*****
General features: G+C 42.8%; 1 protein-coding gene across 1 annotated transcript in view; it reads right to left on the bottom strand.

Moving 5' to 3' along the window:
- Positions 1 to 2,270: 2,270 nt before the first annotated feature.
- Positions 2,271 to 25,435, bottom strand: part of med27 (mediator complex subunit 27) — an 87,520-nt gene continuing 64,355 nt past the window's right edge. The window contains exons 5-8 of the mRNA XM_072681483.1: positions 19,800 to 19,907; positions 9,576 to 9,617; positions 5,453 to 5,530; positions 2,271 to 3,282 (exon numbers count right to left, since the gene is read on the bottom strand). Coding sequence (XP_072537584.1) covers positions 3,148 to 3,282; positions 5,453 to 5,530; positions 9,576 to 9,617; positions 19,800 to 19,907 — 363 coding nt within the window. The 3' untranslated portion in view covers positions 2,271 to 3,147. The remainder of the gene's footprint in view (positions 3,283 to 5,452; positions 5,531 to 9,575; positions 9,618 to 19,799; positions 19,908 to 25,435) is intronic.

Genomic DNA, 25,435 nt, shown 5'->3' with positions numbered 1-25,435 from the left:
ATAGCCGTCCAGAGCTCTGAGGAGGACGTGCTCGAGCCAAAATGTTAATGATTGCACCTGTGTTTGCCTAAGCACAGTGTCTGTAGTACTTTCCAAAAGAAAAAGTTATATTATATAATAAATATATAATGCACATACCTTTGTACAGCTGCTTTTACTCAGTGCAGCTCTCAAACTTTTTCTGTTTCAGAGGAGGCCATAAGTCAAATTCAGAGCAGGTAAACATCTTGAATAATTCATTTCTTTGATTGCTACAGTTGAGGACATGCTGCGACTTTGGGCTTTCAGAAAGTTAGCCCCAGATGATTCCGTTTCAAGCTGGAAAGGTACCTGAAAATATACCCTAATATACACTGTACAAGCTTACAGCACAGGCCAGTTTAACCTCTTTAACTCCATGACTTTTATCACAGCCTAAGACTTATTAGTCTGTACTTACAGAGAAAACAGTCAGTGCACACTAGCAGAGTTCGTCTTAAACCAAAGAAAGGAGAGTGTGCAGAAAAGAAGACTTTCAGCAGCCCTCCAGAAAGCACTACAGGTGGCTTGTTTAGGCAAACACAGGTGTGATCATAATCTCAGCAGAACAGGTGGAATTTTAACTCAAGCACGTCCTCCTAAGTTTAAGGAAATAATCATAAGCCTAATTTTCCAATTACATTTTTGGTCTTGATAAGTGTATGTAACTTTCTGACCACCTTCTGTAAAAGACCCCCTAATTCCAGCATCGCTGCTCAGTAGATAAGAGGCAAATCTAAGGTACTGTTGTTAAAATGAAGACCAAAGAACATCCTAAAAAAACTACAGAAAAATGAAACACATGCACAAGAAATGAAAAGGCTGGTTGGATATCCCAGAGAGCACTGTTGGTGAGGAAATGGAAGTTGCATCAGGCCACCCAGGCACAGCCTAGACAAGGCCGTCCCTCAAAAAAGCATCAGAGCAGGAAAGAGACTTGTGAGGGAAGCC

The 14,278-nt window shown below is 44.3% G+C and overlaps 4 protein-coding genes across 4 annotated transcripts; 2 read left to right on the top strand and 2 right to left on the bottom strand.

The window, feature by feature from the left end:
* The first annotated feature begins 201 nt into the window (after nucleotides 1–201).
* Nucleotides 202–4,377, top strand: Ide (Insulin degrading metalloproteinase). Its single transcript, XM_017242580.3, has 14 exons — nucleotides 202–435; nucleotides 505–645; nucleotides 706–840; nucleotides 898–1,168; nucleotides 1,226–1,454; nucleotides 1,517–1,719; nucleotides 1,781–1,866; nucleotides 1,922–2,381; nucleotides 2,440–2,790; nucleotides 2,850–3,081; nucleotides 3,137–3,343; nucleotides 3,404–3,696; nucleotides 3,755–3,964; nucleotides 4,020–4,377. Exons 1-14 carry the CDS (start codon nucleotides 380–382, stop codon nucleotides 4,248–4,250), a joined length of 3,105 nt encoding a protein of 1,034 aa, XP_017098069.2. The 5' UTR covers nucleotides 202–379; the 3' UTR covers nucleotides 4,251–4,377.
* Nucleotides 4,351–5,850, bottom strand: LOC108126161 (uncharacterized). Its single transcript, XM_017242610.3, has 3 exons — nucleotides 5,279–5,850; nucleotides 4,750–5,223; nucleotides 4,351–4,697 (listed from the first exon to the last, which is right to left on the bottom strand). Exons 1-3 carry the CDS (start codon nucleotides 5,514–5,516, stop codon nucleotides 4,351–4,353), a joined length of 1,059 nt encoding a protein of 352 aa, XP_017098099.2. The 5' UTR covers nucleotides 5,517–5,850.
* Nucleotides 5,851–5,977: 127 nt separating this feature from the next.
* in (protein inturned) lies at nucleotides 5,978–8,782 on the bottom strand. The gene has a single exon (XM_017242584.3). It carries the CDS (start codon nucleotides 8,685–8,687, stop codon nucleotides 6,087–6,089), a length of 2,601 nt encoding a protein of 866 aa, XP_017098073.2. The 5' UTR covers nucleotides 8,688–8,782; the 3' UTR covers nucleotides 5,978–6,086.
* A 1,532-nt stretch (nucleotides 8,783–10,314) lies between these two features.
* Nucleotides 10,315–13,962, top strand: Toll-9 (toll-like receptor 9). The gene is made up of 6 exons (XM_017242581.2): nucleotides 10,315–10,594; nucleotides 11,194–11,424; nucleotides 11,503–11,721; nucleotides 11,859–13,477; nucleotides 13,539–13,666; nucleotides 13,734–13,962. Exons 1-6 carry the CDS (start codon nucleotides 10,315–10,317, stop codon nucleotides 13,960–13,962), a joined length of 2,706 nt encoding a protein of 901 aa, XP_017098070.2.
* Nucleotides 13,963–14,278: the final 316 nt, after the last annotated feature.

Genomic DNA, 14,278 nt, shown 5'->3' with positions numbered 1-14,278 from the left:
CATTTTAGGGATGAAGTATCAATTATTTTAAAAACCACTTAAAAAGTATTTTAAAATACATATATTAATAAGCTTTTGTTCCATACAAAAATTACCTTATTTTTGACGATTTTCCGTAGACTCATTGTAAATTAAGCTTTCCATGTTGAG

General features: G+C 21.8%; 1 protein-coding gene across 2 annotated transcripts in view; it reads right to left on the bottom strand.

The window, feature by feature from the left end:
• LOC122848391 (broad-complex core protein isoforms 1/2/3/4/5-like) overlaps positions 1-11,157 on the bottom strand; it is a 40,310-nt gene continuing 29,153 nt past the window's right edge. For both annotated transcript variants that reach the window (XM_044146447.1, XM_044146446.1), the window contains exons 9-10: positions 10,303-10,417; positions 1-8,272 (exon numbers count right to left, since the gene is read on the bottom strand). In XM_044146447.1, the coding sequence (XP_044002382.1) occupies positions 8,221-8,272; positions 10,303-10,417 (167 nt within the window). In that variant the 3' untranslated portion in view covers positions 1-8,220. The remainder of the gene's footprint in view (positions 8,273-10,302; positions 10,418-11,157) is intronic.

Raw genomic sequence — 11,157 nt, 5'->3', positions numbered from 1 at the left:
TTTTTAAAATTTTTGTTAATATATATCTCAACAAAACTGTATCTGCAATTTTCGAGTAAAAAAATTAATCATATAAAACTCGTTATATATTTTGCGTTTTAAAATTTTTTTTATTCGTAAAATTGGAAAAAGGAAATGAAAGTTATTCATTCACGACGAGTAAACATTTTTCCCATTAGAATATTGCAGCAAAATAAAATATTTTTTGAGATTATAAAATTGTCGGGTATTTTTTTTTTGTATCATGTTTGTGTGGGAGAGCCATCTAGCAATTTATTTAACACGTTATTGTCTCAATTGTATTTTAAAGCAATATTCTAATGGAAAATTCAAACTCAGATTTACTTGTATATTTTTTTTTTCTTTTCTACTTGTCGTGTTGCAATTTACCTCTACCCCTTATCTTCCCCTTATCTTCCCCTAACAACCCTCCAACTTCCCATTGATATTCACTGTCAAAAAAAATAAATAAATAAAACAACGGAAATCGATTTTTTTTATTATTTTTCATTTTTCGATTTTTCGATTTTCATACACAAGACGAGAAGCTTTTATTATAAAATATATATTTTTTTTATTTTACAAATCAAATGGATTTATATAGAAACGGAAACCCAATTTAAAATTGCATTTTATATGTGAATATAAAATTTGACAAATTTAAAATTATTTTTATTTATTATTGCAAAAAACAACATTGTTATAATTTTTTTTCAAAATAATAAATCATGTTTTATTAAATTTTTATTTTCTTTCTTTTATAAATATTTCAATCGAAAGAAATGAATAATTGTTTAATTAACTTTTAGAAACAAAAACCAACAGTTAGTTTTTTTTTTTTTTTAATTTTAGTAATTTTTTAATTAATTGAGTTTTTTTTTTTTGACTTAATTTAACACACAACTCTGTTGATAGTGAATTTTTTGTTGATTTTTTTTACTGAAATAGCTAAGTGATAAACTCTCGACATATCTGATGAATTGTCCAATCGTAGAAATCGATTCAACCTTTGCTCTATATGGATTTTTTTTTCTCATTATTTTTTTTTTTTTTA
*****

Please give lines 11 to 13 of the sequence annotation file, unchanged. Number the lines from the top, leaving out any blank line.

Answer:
* Nucleotides 4,351–5,850, bottom strand: LOC108126161 (uncharacterized). Its single transcript, XM_017242610.3, has 3 exons — nucleotides 5,279–5,850; nucleotides 4,750–5,223; nucleotides 4,351–4,697 (listed from the first exon to the last, which is right to left on the bottom strand). Exons 1-3 carry the CDS (start codon nucleotides 5,514–5,516, stop codon nucleotides 4,351–4,353), a joined length of 1,059 nt encoding a protein of 352 aa, XP_017098099.2. The 5' UTR covers nucleotides 5,517–5,850.
* Nucleotides 5,851–5,977: 127 nt separating this feature from the next.
* in (protein inturned) lies at nucleotides 5,978–8,782 on the bottom strand. The gene has a single exon (XM_017242584.3). It carries the CDS (start codon nucleotides 8,685–8,687, stop codon nucleotides 6,087–6,089), a length of 2,601 nt encoding a protein of 866 aa, XP_017098073.2. The 5' UTR covers nucleotides 8,688–8,782; the 3' UTR covers nucleotides 5,978–6,086.